Shares and the pound made a positive start to the week, with equities buoyed by a general rise across Europe.
Despite the continuing lockdown of the UK economy in the face of the coronavirus and the severe restrictions the epidemic has placed upon talks over Britain’s future trading relationship with the European Union, London markets were chipper this morning.
Equities shared in a general rise across European exchanges, thought to reflect in part hopes that the virus is starting to come under control. The blue-chip FTSE 100 index was 1.8% higher at 5,512.83, while the FTSE 250, more representative of domestic British business, was up 3.51% at 14,594.41.
“Signs of virus peaking”
Sterling was higher against all major currencies. Its euro value was 0.15% up at €1.1375, while against the yen appreciated by 0.76% to 134.137 yen. Its dollar value was 0.19% higher at $1.2295, keeping the pound well above the psychologically important $1.20 level.
Trade Euro / US Dollar CFD
Regarding stock markets, this morning the Financial Times reported: “Global stocks rallied on Monday, as investors welcomed signs that measures to contain the coronavirus pandemic were starting to bear fruit in some of the worst affected countries.” It added: “The virus has shown signs of peaking in continental Europe, as the daily death toll in Italy, Spain and France slows.”
Brexit talks slowed down
The UK is lagging some European countries in terms of infection rates, and the peak is not expected to be reached until next week. Meanwhile, Prime Minister Boris Johnson, who has contracted the virus, has been admitted to hospital for tests, while the Queen has broadcast to the nation, telling the public: "We should take comfort that while we may have more still to endure, better days will return: we will be with our friends again; we will be with our families again; we will meet again."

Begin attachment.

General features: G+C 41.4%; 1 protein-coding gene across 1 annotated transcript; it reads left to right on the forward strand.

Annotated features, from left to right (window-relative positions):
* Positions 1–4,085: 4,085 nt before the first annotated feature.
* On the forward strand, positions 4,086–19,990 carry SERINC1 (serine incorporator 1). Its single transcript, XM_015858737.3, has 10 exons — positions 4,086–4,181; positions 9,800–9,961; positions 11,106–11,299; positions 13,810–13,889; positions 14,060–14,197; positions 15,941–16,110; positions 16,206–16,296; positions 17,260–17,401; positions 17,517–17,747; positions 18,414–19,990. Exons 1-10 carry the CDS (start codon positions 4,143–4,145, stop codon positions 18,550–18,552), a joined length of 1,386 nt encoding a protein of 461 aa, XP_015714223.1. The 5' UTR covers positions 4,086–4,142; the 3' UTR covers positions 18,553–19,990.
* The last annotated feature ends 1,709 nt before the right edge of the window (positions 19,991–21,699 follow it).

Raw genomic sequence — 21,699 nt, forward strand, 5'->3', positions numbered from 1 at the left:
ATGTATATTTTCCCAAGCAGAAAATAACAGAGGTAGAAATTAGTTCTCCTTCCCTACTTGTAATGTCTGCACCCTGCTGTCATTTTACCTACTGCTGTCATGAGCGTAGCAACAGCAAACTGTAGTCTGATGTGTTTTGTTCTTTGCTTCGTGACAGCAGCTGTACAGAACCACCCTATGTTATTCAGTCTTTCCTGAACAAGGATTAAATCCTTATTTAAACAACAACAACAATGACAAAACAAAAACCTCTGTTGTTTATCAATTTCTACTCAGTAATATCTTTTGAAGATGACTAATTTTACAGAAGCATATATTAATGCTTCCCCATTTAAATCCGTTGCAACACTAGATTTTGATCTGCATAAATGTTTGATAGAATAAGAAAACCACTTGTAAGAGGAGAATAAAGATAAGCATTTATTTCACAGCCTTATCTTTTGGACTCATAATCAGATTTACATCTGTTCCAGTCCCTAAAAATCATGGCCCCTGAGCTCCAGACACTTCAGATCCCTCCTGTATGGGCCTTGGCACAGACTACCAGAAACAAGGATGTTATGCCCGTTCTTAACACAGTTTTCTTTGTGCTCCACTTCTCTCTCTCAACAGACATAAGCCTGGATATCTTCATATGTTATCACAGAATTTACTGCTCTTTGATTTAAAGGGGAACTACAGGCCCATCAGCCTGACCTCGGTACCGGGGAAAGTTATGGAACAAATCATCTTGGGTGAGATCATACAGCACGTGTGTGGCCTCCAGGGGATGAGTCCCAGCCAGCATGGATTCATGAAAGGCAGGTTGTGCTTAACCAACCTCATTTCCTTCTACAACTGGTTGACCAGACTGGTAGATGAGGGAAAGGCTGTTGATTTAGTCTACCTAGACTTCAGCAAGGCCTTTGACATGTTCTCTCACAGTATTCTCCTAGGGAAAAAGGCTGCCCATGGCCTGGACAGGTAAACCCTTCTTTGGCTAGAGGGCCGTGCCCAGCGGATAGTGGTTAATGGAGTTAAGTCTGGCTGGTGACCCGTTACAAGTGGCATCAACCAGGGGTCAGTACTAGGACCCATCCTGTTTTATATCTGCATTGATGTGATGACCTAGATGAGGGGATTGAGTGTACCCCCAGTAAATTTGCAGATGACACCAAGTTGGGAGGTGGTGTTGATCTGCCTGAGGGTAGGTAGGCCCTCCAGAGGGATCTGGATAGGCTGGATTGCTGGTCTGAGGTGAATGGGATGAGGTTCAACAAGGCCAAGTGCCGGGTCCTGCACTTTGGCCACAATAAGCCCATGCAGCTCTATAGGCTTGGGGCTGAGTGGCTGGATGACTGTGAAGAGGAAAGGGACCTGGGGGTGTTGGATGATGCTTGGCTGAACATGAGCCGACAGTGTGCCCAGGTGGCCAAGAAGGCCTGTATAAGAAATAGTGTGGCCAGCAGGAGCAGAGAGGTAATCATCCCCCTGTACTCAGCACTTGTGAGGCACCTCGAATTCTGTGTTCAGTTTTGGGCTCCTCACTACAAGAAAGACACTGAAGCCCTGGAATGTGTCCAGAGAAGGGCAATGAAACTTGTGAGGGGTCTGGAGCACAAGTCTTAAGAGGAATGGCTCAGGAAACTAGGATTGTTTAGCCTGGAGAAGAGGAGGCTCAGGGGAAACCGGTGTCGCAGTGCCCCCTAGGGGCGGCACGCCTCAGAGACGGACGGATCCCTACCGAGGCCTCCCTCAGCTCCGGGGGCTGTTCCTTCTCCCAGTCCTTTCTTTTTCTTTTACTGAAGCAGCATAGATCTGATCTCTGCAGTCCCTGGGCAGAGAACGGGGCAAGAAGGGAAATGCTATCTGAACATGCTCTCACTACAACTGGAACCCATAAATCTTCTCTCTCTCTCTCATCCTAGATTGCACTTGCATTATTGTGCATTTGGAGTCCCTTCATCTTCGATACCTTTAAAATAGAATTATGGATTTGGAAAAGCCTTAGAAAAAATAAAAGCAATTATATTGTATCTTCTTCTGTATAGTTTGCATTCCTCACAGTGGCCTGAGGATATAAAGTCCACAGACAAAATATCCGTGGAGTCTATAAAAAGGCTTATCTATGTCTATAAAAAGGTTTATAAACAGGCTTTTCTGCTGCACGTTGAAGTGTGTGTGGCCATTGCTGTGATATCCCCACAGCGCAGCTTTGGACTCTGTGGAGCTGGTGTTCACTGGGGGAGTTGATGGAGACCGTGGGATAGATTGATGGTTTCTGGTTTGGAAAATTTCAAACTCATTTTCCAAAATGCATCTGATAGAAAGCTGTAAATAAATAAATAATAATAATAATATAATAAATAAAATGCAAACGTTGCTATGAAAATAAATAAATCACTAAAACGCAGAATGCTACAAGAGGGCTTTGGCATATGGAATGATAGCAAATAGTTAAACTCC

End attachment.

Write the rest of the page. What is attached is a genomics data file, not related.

For as long as Mr Johnson is out of action, his place will be taken by Dominic Raab who, along with serving as Foreign Secretary, also holds the title of First Secretary of State, making him the senior Cabinet Minister after the Prime Minister. Meanwhile, the virus is slowing negotiations on a UK-EU trade deal. Britain’s chief negotiator David Frost is “self-isolating” having shown some symptoms of the illness while the EU’s chief negotiator Michel Barnier has been diagnosed with the illness.
Discussions have continued over video link but such technology is not well suited to the parallel working groups on a range of complex issues that need to be addressed. Britain left the EU on 31 January but under a transition arrangement it remains subject to EU rules until 31 December. Some suggest the virus means the transition period ought to be extended, but such a move would be resisted by many MPs in the governing Conservative Party who ascribe their victory in December’s election to the party’s clear stance on the issue.